The National Museum of Scotland was established in 2006 following the amalgamation of the Museum of Scotland and the older Royal Scottish Museum. From the former came its collection of artefacts covering Scottish history and culture, with the latter contributing items related to science and technology, natural history, art, archaeology, and world cultures. The two connected buildings forming the National Museum of Scotland are located on Chambers Street in Old Town Edinburgh. Admission to the museum is free, with the number of visitors exceeding 2.2 million in 2018.
Below: The front and reverse sides of the free map available to visitors to the Scottish National Museum in Edinburgh.
|The museum's vaulted, 1,400 square metre street-level Entrance Hall was created during the 2011 restoration project out of spaces previously used for museum storage.|
|A display of medieval Scottish artefacts. The case in the centre of the photo holds Clarsach, known as the Queen Mary harp, built around 1500 and featuring characteristic West Highland decoration.|
|A gallery devoted to Scotland's medieval history includes carvings, cannons, musical instruments, and various handheld weapons.|
A display on the prosperity arising from Scotland's merchant trade. In the 18th century, sailing ships carried a wide range of raw products and manufactured goods between Scotland and Norway, the Baltic, the Low Countries, France, Spain, Ireland, and England. Large volumes of wine, brandy, sherry, and port were imported into Scotland, particularly by Edinburgh wine merchants. Wine imported in large wooden barrels was bottled by local merchants, driving the development of the Scottish glass-making industry; nevertheless, to avoid paying the hated government duties on imports, wine smuggling was commonplace. The case holds examples of pewter wine flagons, wine glasses, decanters, and stoneware bottles for seltzer water.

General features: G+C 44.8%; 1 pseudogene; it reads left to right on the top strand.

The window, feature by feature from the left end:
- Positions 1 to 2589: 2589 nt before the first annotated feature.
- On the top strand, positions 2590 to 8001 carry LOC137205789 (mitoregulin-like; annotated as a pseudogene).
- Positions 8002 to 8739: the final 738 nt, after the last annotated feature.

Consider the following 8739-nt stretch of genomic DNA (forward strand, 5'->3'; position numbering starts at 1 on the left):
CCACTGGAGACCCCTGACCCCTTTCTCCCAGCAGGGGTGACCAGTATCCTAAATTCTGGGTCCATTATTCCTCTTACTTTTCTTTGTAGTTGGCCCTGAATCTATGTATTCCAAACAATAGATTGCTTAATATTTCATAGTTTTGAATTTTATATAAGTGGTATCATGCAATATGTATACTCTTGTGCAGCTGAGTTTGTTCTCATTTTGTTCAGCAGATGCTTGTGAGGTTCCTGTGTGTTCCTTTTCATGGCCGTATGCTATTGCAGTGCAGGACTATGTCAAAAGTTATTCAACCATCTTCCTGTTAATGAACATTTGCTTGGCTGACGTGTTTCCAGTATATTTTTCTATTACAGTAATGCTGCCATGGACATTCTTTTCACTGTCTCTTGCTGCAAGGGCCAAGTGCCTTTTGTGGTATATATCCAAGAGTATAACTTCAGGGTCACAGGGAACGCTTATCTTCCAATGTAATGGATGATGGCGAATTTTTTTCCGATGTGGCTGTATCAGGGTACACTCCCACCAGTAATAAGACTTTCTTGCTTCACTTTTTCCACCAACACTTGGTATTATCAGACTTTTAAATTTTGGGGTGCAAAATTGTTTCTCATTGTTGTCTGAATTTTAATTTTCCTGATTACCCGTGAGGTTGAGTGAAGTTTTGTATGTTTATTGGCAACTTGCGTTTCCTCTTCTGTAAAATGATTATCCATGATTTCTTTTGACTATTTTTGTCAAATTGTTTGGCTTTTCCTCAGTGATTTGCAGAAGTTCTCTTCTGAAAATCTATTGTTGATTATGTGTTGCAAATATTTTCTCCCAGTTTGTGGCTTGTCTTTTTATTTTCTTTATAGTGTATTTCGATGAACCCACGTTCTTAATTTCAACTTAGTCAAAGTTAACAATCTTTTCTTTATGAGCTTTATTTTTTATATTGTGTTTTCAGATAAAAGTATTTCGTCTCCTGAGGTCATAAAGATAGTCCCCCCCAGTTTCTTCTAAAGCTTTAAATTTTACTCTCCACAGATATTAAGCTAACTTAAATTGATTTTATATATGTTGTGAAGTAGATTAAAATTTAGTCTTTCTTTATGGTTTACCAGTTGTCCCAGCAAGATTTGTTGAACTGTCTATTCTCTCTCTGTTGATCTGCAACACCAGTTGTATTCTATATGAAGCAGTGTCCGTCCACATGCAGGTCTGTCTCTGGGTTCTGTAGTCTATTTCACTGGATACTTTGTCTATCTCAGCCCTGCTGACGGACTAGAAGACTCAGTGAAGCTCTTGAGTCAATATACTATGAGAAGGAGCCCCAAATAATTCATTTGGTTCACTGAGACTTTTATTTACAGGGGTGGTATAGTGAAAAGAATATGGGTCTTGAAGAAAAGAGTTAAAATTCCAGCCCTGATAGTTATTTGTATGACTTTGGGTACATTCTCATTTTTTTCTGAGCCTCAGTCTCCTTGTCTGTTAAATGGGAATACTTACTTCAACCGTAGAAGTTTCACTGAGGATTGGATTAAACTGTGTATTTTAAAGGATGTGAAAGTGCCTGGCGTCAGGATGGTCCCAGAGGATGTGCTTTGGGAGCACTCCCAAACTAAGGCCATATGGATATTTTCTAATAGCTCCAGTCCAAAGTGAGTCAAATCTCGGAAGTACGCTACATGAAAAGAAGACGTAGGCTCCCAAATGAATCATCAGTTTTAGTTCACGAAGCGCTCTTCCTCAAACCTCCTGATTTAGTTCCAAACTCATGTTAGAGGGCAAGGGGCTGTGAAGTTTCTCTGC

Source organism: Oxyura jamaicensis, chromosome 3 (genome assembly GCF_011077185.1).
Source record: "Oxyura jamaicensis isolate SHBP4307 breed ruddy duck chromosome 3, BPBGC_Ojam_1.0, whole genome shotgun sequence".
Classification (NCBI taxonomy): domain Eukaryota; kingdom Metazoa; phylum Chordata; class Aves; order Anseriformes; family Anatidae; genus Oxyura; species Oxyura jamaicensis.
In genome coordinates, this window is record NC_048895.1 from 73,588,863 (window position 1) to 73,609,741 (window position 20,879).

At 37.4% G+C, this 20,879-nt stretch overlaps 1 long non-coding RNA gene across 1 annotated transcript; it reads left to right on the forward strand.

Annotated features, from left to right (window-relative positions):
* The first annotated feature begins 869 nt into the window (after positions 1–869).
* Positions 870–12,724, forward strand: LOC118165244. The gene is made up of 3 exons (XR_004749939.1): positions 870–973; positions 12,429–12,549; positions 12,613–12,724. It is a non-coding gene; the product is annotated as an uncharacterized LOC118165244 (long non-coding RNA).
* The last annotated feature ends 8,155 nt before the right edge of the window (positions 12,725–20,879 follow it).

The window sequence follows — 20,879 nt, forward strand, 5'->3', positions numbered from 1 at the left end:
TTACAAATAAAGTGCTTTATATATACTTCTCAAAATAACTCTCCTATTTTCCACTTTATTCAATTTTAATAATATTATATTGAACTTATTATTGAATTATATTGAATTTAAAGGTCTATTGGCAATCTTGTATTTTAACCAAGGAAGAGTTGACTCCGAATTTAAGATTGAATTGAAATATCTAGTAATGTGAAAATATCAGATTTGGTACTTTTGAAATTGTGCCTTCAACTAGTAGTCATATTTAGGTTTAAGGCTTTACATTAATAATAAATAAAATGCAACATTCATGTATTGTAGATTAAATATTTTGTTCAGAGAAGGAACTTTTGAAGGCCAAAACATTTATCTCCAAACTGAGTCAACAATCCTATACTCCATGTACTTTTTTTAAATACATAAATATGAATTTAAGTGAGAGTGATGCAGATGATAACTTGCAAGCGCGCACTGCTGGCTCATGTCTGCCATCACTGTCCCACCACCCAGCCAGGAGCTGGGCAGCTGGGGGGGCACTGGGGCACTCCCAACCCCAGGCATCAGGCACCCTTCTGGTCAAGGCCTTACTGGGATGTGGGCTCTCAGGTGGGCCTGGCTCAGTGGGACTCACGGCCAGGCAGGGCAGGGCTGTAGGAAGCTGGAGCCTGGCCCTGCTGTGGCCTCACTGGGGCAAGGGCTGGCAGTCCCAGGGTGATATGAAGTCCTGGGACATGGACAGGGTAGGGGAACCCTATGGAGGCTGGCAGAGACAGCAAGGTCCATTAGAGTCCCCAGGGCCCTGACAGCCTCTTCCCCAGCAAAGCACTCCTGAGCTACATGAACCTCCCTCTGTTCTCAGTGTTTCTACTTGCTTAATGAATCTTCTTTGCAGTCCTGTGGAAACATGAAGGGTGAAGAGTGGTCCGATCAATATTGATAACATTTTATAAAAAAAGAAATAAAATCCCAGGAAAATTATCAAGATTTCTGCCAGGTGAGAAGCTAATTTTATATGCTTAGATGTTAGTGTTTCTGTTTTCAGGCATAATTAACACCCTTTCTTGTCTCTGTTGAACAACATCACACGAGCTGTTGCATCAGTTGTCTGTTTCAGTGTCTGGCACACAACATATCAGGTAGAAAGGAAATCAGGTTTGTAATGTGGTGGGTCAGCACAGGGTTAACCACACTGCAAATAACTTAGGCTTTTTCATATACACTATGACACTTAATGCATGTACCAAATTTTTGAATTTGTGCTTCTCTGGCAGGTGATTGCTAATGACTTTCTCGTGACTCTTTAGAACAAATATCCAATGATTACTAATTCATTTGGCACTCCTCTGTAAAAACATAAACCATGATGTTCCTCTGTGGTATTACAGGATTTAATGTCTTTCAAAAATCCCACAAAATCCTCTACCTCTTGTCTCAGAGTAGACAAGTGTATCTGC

A display on Scottish emigration to India and the East, Australia, and New Zealand. Scots occupied important roles in British India as soldiers, administrators, and traders.
|The final Scottish history gallery, entitled 'Scotland: A Changing Nation', tells the story of Scotland from the First World War up to the present day.|
|A hydraulic rivetting machine made by Sir William Arral & Company Ltd of Glasgow. Invented for building the Forth Rail Bridge in the 1880s, hydraulic rivetting machines improved both the speed and affordability of construction.|
|A model of Bustler, a salvage tug built by Henry Robb Ltd of Leith in 1942. Bustler was one of eight such tugs built for the Admiralty to tow damaged Royal Navy ships to safety. Henry Robb Ltd was established in 1917 and closed in 1983.|
|The 'Discoveries' gallery connecting the museum's old and new buildings houses objects linked to the 'scientific discoveries and technological breakthroughs which changed Scotland and the world'.|
|The modernist entrance to the Museum of Scotland building, opened in 1998. Together with the former Royal Scottish Museum, it now forms the National Museum of Scotland.|